In a recent conversation with Commissioner Chairman Joe DeMott I learned that he and the other McKean County Commissioners did not know that the “fire hall meeting” in Bradford area, for discussion of the exploding house phenomenon and related public safety and emergency management issues, was going to be one where public and press were excluded.
The commissioners didn’t call the meeting or make the decision to keep it “private.” I gather they were surprised at that development; and I got the impression that if it had been their call, they would not have chosen to meet behind closed doors.
Something I hope people who find themselves in such situations believe, and will even act upon from time to time—when a majority of a body insists on claiming a right to meet in secret, or when persons as officials or as private citizens or as invited guests or observers or participants find themselves, willy-nilly, in a secret or closed meeting, they are not necessarily bound to maintain secrecy.
Only when the matter is one which law requires to be discussed outside the public gaze must they consider that their lips are sealed.
For instance, if the matter to be discussed is one which fair labor practices law says can’t be discussed in public, because it creates a public opinion climate in which fair bargaining is impossible or unlikely, well, obey the law and don’t torpedo negotiations.
Or if the “personnel” matter is one in which information will be disclosed or opinions expressed which could damage unfairly the career of an individual or individuals, it would be unfair not to use a Sunshine Law provision that allows that “exception” to public deliberation and decisions.
In such situations, even a member of the agency or public entity in question who has a personal inclination to be open about everything the agency or entity does or discusses may not exercise his individual preference, and reveal what was said in the executive session, if doing so conflicts with labor law or other applicable law.
But if the majority of the board or agency decides it wants to go behind closed doors (not always literally—usually they just throw public and press and non-agency-members out), and the private session is used for discussion of whether to create a new position or of how the board wants to handle advertising positions or interviewing, or how big the English department should be—those are not things which must by law be discussed in executive session, not things that would impair normal negotiations, and not things that would harm an individual’s professional reputation or career.
Some boards do use the “personnel issue” exception to hold an executive session for just such matters, and they do so because they can. Or at least they believe they can claim that is how they saw it, in all honesty: personnel matters, and thus definable as Sunshine exceptions. However, the law does make it clear enough for most of us that not all personnel matters are Sunshine Law exceptions.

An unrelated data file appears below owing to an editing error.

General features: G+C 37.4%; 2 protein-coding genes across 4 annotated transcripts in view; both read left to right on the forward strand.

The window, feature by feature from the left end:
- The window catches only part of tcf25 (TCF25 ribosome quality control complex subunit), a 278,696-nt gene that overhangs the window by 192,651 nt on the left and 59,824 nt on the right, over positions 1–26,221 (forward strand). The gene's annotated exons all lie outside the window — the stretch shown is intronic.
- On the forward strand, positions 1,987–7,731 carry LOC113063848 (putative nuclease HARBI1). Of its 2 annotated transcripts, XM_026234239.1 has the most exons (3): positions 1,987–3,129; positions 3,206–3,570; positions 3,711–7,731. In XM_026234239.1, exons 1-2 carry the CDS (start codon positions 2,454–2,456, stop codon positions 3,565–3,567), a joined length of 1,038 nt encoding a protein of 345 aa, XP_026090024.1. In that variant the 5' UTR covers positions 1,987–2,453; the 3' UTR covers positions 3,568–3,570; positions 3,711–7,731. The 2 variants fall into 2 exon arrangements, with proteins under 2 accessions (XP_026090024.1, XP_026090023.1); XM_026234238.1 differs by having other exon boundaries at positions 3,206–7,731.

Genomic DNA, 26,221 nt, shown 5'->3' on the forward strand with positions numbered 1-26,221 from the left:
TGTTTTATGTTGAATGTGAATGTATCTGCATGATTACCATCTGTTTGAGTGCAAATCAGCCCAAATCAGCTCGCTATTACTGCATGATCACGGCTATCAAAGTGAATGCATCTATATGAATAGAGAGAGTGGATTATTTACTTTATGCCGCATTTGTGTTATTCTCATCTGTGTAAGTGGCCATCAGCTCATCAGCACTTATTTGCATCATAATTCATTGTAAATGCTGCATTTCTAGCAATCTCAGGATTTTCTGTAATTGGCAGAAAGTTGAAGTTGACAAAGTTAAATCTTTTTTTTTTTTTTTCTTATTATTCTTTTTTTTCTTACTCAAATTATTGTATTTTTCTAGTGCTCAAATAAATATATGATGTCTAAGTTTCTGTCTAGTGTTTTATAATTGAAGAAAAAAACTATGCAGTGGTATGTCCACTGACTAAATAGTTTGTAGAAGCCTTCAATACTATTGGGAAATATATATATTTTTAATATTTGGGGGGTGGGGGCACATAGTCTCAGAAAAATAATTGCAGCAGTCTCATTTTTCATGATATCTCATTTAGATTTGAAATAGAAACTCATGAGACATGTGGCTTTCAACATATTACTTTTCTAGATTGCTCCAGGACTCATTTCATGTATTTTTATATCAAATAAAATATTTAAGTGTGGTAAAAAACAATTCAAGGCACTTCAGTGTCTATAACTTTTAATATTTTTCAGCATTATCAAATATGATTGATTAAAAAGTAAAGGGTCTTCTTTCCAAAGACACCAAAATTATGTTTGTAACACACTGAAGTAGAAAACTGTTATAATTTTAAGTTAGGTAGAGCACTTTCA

The fact of the entire body voting to go into or to call an executive session does not mean no member of that body may go public with what happened in the private session. If after attending an executive session any member believes it should not have been one, that member has the option of disclosing some or all of what took place in the session. It would be nice to see members asserting their individual rights not to be secretive in ways or to degrees that are contrary to the meaning and spirit of the Sunshine Law.
Recently the school board went into executive session while there was a motion on the floor concerning a list of salaries. A board member moved for the executive session and the board voted in favor of it. They discussed privately, then came back into public session and voted on the pending motion.
I considered it irregular that they went into executive session with a matter on the floor (moved, seconded, ready to be debated and voted upon). Since then I have seen expert opinions both ways—that action on a pending matter can be suspended and that a motion for executive session is in order; and, to the contrary, that the motion for executive session should occur before the matter is brought before the body by a motion and second. One expert says, “If it is on the agenda, and is not a surprise addition to the agenda, there is no reason not to hold or seek to hold the executive session before that item is on the floor.”
Well, be that as it may. I believe the body is supposed to vote on whether to hold an executive session, if the body is presently in a public session. And perhaps that was all done according to Hoyle.
What I still have to wonder about is why a number of salaries of key administrative or supervisory or special class personnel are grouped in one action item. Why not allow the board members to exercise their individual prerogatives by voting on the salary for each such position separately? Why force all-or-no-one decisions? That’s a legislative tactic called log-rolling. It may be convenient and efficient, but it doesn’t allow for each salary decision to be made on its merits.